By Barlow Mann
In good news for nonprofits, a number of critical economic, demographic and tax policy factors are converging to create what may be the best environment for fundraisers since 2007.
Economy on the upswing.
The Federal Reserve recently reported that household net worth in the United States is at an all-time high. The growth in 2013 alone was $9.8 trillion, or 14 percent. The ongoing economic recovery has led to a drop in unemployment figures and a rise in the value of real estate, stocks and other investments. Improving economic conditions such as these have historically led to a boost in charitable giving.
In May of this year, the Dow Jones stock index hit a record high, thereby increasing the amount of appreciated assets available to fund current or deferred gifts. Charitable gift planning can be employed to make gifts while also avoiding spikes in income that could lead to additional income, capital gains and healthcare taxes. Such gifts may also generate valuable itemized deductions.
Growth in generous generations.
Demographic trends also bode well for philanthropic activity. By the end of this year, all baby boomers will be in their early 50s to late 60s. Many are in the midst of their peak earning years and are seeing a significant increase in their personal net worth. As boomers reportedly give more to charity each year than any other age group, they are likely to share this prosperity with others.
In fact, according to federal estate tax returns, more charitable bequests are received each year from those 90 and older than from all persons under 80.
Meanwhile, according to the U.S. Census, the 85+ population group is now the fastest-growing segment of the population. The growing number of people in the later stages of life should provide a significant boost to the pool of traditional planned gift prospects.
Traditionally, the majority of charitable gifts that occur at death come from this group. In fact, according to federal estate tax returns, more charitable bequests are received each year from those 90 and older than from all persons under 80.
From a tax policy standpoint, the current environment is positive for charitable gifts made both during lifetime and at death. The American Taxpayer Relief Act (ATRA) extended the Bush tax cuts for the vast majority of taxpayers, preserving existing tax incentives for itemizers. This is welcome news for nonprofits since, according to Giving USA figures, those who itemize provide the majority of charitable gift dollars from individuals each year.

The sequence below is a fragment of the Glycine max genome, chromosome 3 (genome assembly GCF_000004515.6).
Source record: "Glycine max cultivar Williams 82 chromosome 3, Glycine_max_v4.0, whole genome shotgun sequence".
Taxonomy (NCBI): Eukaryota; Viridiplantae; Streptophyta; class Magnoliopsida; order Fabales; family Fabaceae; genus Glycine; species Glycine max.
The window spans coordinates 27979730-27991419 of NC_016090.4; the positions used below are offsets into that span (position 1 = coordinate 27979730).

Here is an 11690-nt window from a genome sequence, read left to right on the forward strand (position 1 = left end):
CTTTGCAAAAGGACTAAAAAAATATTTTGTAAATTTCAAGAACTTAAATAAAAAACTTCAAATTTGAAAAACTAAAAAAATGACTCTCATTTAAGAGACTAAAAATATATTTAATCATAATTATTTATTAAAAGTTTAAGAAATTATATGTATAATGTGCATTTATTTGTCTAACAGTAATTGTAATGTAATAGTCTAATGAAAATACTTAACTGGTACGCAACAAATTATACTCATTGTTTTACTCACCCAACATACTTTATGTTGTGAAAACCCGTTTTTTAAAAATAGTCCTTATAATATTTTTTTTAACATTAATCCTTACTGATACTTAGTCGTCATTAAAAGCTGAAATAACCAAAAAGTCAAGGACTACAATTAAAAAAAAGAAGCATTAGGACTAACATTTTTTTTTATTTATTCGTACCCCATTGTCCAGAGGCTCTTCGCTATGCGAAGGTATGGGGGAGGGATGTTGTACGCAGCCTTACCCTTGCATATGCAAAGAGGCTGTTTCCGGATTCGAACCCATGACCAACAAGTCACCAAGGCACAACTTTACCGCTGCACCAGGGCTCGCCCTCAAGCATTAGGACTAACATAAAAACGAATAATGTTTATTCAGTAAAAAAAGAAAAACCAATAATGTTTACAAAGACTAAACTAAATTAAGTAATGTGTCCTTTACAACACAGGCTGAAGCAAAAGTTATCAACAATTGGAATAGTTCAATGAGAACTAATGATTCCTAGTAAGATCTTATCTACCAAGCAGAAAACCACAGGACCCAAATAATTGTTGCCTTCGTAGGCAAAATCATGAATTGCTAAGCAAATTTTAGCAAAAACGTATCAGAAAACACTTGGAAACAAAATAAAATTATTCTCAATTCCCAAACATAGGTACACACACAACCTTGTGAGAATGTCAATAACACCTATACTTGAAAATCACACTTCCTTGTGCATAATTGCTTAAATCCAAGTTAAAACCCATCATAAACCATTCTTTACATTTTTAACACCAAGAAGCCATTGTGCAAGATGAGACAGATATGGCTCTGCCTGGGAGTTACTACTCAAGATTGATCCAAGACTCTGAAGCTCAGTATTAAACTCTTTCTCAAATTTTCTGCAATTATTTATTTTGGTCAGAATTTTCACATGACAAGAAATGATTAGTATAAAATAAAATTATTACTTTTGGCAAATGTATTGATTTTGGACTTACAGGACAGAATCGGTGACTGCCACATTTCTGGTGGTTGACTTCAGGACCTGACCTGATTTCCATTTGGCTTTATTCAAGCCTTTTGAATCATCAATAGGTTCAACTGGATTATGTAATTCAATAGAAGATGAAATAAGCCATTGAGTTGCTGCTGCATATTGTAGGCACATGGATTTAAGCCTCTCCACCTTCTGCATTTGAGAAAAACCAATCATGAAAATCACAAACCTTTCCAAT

ATRA also increased the income and capital gains tax rates for America’s most affluent taxpayers. As a result, their charitable gifts may actually “save” more in taxes now than in recent tax years. Meanwhile, talks have begun again about possible future tax reforms, which could reduce or eliminate tax incentives for charitable gifts for many Americans. This means that the existing tax treatment for charitable gifts may make it more attractive to make charitable gifts now than to wait until the future. For more on recently proposed legislation and its possible implications for charitable giving, read Robert Sharpe’s latest contribution to Trusts & Estates magazine.
In summary, conditions have converged that create an environment that is more favorable for philanthropic planning than it has been for years or may be in the future. Fundraisers who understand these factors and act accordingly may well enjoy record levels of charitable gifts in 2014 and beyond.
If you are interested in learning more about encouraging charitable gifts in today’s environment, consider attending one of Sharpe’s upcoming seminars.